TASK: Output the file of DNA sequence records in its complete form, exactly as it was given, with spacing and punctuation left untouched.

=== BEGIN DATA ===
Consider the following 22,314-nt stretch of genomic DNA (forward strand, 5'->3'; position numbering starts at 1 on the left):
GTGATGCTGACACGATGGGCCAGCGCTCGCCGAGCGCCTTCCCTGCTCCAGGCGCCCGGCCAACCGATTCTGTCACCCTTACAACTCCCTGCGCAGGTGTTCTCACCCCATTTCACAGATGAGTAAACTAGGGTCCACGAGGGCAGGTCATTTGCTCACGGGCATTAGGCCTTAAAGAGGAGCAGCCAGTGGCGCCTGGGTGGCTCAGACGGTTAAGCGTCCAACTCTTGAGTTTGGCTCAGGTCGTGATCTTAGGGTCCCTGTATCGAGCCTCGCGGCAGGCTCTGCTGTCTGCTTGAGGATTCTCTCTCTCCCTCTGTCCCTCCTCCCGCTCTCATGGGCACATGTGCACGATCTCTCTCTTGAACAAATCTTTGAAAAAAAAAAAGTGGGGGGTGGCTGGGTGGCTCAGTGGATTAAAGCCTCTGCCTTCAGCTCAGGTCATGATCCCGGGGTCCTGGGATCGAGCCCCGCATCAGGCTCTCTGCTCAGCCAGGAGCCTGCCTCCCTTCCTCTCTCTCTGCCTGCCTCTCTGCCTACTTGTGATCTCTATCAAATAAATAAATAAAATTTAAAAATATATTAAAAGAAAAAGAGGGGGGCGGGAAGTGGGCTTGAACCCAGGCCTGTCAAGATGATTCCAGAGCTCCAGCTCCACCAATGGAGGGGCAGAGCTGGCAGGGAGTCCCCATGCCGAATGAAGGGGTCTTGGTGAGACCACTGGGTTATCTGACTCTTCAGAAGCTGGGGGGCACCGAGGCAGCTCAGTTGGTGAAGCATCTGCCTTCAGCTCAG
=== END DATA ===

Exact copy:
Consider the following 22,314-nt stretch of genomic DNA (forward strand, 5'->3'; position numbering starts at 1 on the left):
GTGATGCTGACACGATGGGCCAGCGCTCGCCGAGCGCCTTCCCTGCTCCAGGCGCCCGGCCAACCGATTCTGTCACCCTTACAACTCCCTGCGCAGGTGTTCTCACCCCATTTCACAGATGAGTAAACTAGGGTCCACGAGGGCAGGTCATTTGCTCACGGGCATTAGGCCTTAAAGAGGAGCAGCCAGTGGCGCCTGGGTGGCTCAGACGGTTAAGCGTCCAACTCTTGAGTTTGGCTCAGGTCGTGATCTTAGGGTCCCTGTATCGAGCCTCGCGGCAGGCTCTGCTGTCTGCTTGAGGATTCTCTCTCTCCCTCTGTCCCTCCTCCCGCTCTCATGGGCACATGTGCACGATCTCTCTCTTGAACAAATCTTTGAAAAAAAAAAAGTGGGGGGTGGCTGGGTGGCTCAGTGGATTAAAGCCTCTGCCTTCAGCTCAGGTCATGATCCCGGGGTCCTGGGATCGAGCCCCGCATCAGGCTCTCTGCTCAGCCAGGAGCCTGCCTCCCTTCCTCTCTCTCTGCCTGCCTCTCTGCCTACTTGTGATCTCTATCAAATAAATAAATAAAATTTAAAAATATATTAAAAGAAAAAGAGGGGGGCGGGAAGTGGGCTTGAACCCAGGCCTGTCAAGATGATTCCAGAGCTCCAGCTCCACCAATGGAGGGGCAGAGCTGGCAGGGAGTCCCCATGCCGAATGAAGGGGTCTTGGTGAGACCACTGGGTTATCTGACTCTTCAGAAGCTGGGGGGCACCGAGGCAGCTCAGTTGGTGAAGCATCTGCCTTCAGCTCAG